Love & Stuff is a beautiful documentary about life and death. It shows the value of family and the power of motherhood. It handles grief with such tenderness and shows a side of seniors, that many do not see before their passing. Somehow, it is more difficult to grieve your loved one, while they are alive because you know you have to let them go eventually. It is important to remember that even if your mother is no longer with you, she taught you everything you needed to know to survive this life and as time goes on, you will incorporate what she taught you and add your own anecdotes.



Decade in Review: The Best Films From 2015

The time has come to reflect on the past ten years of filmmaking. There are many notable films that changed the course of film criticism, box office and the entire moviegoing experience.

Here are my top picks from 2015….

  1. Mad Max: Fury Road
    dir. George Miller
    starring: Tom Hardy, Charlize Theron, Nicholas Hoult and Zoe Kravitz


  2. The Lobster
    dir. Yorgos Lanthimos
    starring: Colin Farrell, Rachel Weisz, Jenna Barden and Olivia Colman


  3. Carol
    dir. Todd Haynes
    starring: Cate Blanchett and Rooney Mara


Best Animated Feature:
Inside Out
dir. Pete Docter and Ronnie Del Carmen
starring: Amy Poehler, Bill Hader, Mindy Kaling, Phyllis Smith, Richard Kind and Diane Lane

inside out

Best Comedy:
The Night Before
dir. Jonathan Levine
starring: Seth Rogen, Joseph Gordon-Levitt, Anthony Mackie, Lizzy Caplan, Mindy Kaling and James Franco

Joseph Gordon Levitt;Seth Rogen;Anthony Mackie

Best Franchise Film:
Mission Impossible: Rogue Nation
dir. Christopher McQuarrie
starring: Tom Cruise, Rebecca Ferguson, Simon Pegg, Jeremy Renner, Alec Baldwin and Ving Rhames
***Honourable Mention*** 

Best Horror Film:
The Invitation
dir. Karyn Kusama
starring: Logan Marshal – Green, Tammy Blanchard, Michael Huisman, Emayatzy Coriniealdi and Aiden Lovecamp


Endings, Beginnings Review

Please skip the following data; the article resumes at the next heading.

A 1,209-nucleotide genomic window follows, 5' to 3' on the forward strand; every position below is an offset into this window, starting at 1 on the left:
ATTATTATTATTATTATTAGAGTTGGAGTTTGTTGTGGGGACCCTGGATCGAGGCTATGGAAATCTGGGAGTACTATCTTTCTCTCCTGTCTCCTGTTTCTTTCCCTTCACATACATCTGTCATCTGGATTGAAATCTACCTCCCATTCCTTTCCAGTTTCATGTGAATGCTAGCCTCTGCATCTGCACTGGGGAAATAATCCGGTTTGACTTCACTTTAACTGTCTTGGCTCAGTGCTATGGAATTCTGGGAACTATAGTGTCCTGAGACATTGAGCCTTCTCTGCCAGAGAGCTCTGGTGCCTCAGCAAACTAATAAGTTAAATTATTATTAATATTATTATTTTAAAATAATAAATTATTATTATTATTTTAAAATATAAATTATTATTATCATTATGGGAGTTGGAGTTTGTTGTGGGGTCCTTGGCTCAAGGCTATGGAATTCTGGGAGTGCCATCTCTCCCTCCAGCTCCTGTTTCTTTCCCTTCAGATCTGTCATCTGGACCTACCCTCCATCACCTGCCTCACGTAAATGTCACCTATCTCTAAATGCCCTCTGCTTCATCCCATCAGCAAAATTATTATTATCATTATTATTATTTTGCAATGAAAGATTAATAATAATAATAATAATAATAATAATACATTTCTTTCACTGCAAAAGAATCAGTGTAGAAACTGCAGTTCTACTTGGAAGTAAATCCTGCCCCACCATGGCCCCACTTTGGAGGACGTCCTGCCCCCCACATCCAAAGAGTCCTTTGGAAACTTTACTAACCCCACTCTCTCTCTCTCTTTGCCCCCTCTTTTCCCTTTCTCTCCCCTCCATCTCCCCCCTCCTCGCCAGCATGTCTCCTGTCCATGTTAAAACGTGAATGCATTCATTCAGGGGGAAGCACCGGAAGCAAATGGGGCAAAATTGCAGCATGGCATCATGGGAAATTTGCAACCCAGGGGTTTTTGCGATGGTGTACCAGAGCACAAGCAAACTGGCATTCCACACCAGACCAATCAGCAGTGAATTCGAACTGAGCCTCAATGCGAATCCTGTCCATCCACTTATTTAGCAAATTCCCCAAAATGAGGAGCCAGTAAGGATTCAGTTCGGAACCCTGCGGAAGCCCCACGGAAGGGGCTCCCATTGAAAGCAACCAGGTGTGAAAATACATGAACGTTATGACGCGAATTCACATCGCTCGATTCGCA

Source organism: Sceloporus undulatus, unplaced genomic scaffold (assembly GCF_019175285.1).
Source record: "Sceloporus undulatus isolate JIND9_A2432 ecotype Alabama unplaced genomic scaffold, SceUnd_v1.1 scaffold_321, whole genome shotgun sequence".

This was my first Drake Doremus film and I fell in love with the way he explored the human condition with the flaws they have. This film is really special because it deals with the honesty of how complicated love and relationships can be.

Everyone believes that there is this one perfect person out there, who checks off every item, on this imaginary list we all have. However, the perfect person doesn’t exist. That’s why being logical about love and relationships will always trump how a person feels.

Doremus displays two very different relationships on screen and I understood why he chose to construct something in this way. One relationship was very natural, comfortable and safe. The other relationship was wild, passionate and all consuming. Everyone wants to find that perfect balance but our protagonist, Daphne (Shailene Woodley) has found this balance in two different people, Jack (Jamie Dornan) and Frank (Sebastian Stan)

I truly loved Jamie Dornan in this. He seemed so relaxed. He was definitely in his element and was in his most natural state, which was lovely to see. Sebastian Stan played the same wounded jerk character, but he plays it so well! Shailene Woodley also carried this film and I could feel her processing her feelings for both of these men, so that was really intriguing.

Love is difficult and it can definitely be messy if you’re not in control of it. I have definitely experienced being torn between two different ideas of people and it’s extremely hard to logically make a decision, when your heart is clouding that judgement. It’s a great screenplay and Doremus knows how to bring out the flaws of the human race, I loved this!